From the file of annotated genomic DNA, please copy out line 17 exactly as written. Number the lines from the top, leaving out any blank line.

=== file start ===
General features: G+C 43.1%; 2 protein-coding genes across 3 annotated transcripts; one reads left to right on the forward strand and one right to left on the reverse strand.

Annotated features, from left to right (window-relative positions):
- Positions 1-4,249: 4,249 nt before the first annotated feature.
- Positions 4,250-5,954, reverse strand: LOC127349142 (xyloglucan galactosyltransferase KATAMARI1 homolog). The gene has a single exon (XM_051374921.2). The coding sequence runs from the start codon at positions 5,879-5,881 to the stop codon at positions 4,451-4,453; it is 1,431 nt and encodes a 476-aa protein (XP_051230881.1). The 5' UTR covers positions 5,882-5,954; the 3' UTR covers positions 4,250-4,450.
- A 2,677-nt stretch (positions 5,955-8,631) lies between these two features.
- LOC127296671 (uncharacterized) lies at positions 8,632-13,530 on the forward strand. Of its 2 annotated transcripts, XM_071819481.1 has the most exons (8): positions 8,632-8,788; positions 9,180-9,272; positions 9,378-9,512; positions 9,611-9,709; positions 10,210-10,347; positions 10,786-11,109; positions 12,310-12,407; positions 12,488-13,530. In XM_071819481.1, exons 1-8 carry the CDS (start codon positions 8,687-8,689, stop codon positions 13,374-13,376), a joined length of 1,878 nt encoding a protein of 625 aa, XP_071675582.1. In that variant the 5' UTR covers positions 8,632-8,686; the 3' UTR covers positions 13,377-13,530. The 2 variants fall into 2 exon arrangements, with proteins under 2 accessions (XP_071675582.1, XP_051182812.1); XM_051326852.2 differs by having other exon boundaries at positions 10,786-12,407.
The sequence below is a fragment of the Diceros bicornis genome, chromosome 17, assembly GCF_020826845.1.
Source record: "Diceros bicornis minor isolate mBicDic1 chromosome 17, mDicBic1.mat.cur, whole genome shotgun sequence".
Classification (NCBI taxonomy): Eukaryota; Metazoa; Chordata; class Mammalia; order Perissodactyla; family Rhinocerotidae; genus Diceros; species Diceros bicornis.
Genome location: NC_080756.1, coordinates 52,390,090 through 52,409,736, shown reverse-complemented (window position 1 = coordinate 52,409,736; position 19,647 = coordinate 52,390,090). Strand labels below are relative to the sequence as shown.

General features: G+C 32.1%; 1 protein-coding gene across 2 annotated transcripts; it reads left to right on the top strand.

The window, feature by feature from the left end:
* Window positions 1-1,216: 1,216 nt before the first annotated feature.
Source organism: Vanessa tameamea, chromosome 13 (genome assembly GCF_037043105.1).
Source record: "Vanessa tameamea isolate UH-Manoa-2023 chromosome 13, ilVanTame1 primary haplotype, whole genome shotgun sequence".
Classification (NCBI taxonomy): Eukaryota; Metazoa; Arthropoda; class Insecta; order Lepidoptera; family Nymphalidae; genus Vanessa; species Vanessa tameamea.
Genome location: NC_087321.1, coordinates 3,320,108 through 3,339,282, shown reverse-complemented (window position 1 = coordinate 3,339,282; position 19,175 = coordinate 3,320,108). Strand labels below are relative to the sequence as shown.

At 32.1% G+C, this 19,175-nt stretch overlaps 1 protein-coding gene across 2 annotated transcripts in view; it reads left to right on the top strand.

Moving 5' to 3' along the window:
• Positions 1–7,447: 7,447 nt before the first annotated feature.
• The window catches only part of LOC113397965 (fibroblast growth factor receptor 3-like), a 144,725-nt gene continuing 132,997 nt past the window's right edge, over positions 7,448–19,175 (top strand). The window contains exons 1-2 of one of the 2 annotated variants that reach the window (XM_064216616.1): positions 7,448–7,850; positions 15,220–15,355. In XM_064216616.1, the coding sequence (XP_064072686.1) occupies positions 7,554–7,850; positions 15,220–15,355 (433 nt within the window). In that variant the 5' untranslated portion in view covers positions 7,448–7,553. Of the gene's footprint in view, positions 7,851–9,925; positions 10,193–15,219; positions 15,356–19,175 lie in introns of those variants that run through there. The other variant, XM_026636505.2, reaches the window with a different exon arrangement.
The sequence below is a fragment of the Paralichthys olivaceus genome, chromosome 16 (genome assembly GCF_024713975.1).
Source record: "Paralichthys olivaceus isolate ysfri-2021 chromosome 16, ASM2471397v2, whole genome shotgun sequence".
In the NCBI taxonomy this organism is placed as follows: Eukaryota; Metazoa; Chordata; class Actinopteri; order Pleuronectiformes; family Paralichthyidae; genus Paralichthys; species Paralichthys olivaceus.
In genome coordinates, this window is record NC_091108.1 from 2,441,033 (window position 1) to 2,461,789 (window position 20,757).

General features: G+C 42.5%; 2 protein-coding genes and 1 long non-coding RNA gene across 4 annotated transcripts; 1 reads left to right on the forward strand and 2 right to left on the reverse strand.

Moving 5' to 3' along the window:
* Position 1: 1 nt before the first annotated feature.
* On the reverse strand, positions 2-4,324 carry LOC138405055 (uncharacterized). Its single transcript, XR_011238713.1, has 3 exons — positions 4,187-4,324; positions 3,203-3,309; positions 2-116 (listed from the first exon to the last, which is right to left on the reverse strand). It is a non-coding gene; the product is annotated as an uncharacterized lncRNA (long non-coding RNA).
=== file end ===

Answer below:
Genome location: NC_087321.1, coordinates 3,320,108 through 3,339,282, shown reverse-complemented (window position 1 = coordinate 3,339,282; position 19,175 = coordinate 3,320,108). Strand labels below are relative to the sequence as shown.